8. Walk across Brooklyn Bridge to Brooklyn Bridge Park
Undoubtedly NYC's most beautiful river crossing, the 1596ft-long, stone-towered Brooklyn Bridge was a world-first steel suspension bridge when it opened in 1883. Today, a walk along its pedestrian passageway delivers delightful Manhattan and Brooklyn skyline views.
Brooklyn Bridge Park, the 1.3-mile, 85-acre green space on Brooklyn's East River shoreline, prolongs the pleasure (and the Manhattan views, see below). Check out the waterfront, glass-enclosed Jane's Carousel and multiple revitalized pier-based leisure and activity areas.
9. Gaze upon the Manhattan skyline
Manhattan's tumble of buildings is a mesmerizing spectacle, changing in natural and artificial light, particularly at dusk and night. Harbor cruises are a fantastic way to enjoy it, but there are also numerous land-based vantages along the East River.
In Brooklyn, head for Brooklyn Bridge Park, Brooklyn Heights Promenade, East River State Park in Williamsburg and Transmitter Park in Greenpoint. And in Queens, go to Gantry Plaza State Park in Long Island City and Astoria Park.
Planning tip: For a once-in-a-lifetime splurge and unbeatable views, take a helicopter tour.
10. See art and architecture on the High Line and at Hudson Yards
The 1.5-mile-long High Line is an art-filled, community green space – featuring gardens, events, and amazing city outlooks – crafted from an abandoned elevated railway. It can be packed on warm evenings when the unique surrounding modern architecture lights up.
Its northern terminus is at the Hudson Yards, Manhattan's newest luxury development, with gourmet restaurants, upscale shops and singular attractions like Vessel, a multilevel public landmark, and The Edge, the city's highest (101st-floor) open-air observatory.
11. Visit the landmark Rockefeller Center
Perhaps best known for its winter backdrop – a world-famous ice-skating rink and New York's giant ceremoniously-lit Christmas tree – art deco Rockefeller Center is a busy, art-filled national historic landmark all year round. Still named after its America's-first-billionaire developer, John D. Rockefeller Jr, it claims highlights such as the 70th-floor Top of the Rock observation deck, Radio City Music Hall and NBC Studios Tours, as well as plenty of Midtown shopping and dining.
12. Be dazzled by the lights of Times Square and the Theater District
The neon lights really do shine bright on Broadway, especially in Times Square at the heart of the world's most celebrated Theater District. Day and night, it's billboarded sensory overload. In the area: dozens of marquee-fronted playhouses hosting box-office hits, Madame Tussauds, Ripley's Believe It or Not!, National Geographic Encounter: Ocean Odyssey, Bryant Park (Midtown's small but activity-filled green oasis) and the lion-flanked entrance of the New York Public Library, a national historic landmark.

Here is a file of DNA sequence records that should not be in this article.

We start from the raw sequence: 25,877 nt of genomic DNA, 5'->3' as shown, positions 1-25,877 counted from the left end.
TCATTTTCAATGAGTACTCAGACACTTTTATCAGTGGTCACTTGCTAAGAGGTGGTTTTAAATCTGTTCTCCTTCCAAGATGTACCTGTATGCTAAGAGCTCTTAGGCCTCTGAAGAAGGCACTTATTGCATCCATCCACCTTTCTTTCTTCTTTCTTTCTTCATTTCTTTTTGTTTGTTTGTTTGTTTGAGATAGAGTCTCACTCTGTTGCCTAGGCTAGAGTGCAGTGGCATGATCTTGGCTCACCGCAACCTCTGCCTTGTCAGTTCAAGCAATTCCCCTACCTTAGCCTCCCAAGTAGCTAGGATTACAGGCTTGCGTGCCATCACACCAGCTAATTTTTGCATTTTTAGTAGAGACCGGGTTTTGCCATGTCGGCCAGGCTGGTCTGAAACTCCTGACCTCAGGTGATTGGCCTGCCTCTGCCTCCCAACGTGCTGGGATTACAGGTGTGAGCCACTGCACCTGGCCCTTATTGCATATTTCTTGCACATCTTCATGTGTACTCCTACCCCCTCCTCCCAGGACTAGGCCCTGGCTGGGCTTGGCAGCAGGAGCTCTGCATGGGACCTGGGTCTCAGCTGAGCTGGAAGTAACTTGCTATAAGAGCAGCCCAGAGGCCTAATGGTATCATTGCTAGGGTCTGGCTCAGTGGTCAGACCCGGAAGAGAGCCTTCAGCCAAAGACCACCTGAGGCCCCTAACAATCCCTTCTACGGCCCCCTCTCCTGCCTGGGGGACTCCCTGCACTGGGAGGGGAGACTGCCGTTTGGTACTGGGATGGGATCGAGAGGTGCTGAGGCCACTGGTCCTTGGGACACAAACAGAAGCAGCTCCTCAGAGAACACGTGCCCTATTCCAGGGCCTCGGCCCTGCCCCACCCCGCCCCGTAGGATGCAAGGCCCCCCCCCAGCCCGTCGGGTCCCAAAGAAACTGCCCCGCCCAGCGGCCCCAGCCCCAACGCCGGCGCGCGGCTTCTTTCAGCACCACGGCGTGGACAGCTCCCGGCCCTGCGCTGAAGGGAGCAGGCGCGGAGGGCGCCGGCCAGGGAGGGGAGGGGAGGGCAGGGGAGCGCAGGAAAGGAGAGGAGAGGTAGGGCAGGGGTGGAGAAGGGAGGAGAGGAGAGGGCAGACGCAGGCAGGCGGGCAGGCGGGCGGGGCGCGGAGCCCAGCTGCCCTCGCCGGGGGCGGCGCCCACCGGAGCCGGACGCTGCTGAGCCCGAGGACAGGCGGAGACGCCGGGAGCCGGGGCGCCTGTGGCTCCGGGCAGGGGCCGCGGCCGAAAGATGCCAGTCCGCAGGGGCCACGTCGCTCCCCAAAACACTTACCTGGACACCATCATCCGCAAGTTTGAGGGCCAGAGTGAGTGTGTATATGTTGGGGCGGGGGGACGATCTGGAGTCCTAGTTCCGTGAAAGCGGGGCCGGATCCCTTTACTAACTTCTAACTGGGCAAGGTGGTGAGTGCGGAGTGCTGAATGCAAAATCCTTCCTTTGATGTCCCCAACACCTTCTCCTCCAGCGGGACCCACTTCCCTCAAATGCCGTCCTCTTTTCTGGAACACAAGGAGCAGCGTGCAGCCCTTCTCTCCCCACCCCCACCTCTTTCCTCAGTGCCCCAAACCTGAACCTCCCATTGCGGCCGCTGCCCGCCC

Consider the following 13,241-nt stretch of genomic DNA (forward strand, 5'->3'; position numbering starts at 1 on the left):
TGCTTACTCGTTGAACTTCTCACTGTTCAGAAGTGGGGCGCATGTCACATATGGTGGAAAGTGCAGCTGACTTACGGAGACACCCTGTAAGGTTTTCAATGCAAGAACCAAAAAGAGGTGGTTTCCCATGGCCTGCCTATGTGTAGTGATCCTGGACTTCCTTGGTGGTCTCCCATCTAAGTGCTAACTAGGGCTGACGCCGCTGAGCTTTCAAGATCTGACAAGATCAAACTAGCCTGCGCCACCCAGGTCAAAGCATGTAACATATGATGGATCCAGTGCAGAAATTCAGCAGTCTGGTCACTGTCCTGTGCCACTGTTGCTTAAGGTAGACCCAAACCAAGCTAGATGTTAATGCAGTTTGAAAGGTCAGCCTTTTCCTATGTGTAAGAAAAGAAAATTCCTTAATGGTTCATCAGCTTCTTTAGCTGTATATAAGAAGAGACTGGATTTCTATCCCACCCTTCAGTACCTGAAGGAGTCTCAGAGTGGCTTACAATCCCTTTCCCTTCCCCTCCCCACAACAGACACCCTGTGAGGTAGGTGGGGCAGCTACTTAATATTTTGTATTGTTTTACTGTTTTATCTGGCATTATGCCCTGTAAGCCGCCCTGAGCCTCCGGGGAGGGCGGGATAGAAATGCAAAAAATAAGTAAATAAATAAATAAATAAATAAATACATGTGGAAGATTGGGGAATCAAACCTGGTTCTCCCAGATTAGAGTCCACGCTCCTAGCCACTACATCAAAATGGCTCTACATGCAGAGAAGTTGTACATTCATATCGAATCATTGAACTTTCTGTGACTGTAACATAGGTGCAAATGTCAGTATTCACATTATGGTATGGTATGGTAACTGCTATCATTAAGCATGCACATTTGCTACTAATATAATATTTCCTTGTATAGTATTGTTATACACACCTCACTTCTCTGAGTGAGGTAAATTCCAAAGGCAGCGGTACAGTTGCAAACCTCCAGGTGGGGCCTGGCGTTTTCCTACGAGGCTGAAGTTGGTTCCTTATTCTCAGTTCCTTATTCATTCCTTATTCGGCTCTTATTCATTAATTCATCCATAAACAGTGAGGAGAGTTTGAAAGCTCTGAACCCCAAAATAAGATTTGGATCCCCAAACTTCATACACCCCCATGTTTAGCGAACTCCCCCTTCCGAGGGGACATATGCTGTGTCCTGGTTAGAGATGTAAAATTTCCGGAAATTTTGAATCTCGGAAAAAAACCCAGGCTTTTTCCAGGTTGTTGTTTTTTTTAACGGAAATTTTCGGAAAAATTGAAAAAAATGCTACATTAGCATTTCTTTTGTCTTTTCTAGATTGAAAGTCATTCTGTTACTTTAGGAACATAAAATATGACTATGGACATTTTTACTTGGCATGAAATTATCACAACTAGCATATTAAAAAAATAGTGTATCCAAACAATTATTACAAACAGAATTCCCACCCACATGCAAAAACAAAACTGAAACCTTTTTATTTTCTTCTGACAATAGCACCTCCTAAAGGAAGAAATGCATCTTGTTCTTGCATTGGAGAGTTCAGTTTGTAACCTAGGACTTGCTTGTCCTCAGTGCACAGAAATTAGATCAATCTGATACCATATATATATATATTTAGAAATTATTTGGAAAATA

13. Ride the New York City Subway and Staten Island Ferry
The wheels never stop turning in NYC, aided by its sleepless subway, one of the world's biggest. Another iconic part of its transit system is the free, orange Staten Island Ferry, the cheapest way to grab pics of Lady Liberty.
For NYC urban transport history, the kid-friendly Transit Museum has climb-aboard NYC subway cars from all eras. There's a museum annex and shop in Grand Central Terminal, the Midtown beaux-arts wonder with an unforgettably grand main concourse.
14. Support conservation at Bronx Zoo and New York Botanical Gardens
Who'd have thought the US's biggest and oldest zoo is in NYC? The conservation-minded Bronx Zoo hosts 6000-plus animals on 265 acres of specially designed habitats. Adjacent to it is the New York Botanical Garden, a 250-acre, year-round nature showcase with dozens of indoor and outdoor gardens included in your ticket.
Planning tip: Smaller but impressive alternative zoos can be found at Central Park, Prospect Park and Flushing Meadows Corona Park (Queens). The 50-acre Brooklyn Botanic Garden is famous for its seasonally blossoming cherry trees.
15. Find art and entrepreneurs in Brooklyn
In a city that places a high premium on space, Brooklyn now claims three trendy and exciting rehabilitated industrial areas commandeered by entrepreneurs, artisanal makers, retailers, artists, start-ups and nonprofits. Industry City occupies six large warehouses on the Sunset Park waterfront. Further south, 100-plus companies fill the vast and storied Brooklyn Army Terminal. And east of Downtown Brooklyn, the expansive, historic Brooklyn Navy Yard is a modern made-in-Brooklyn manufacturing hub.
16. Go to a game at one of the city's stadiums
New Yorkers take outsize pride in their sports teams, so how better to absorb the city's energy than at a game? The Bronx's Yankee Stadium and Mets' Citi Field in Queens are grand open-air stadiums, while Manhattan's Madison Square Garden, home of Knicks and Liberty basketball and Rangers hockey, and Brooklyn's futuristic Barclays Center, where the Nets basketball and Islanders hockey teams play, are enclosed.
Planning tip: If you're going to the Giants and Jets football arenas, they are in nearby New Jersey.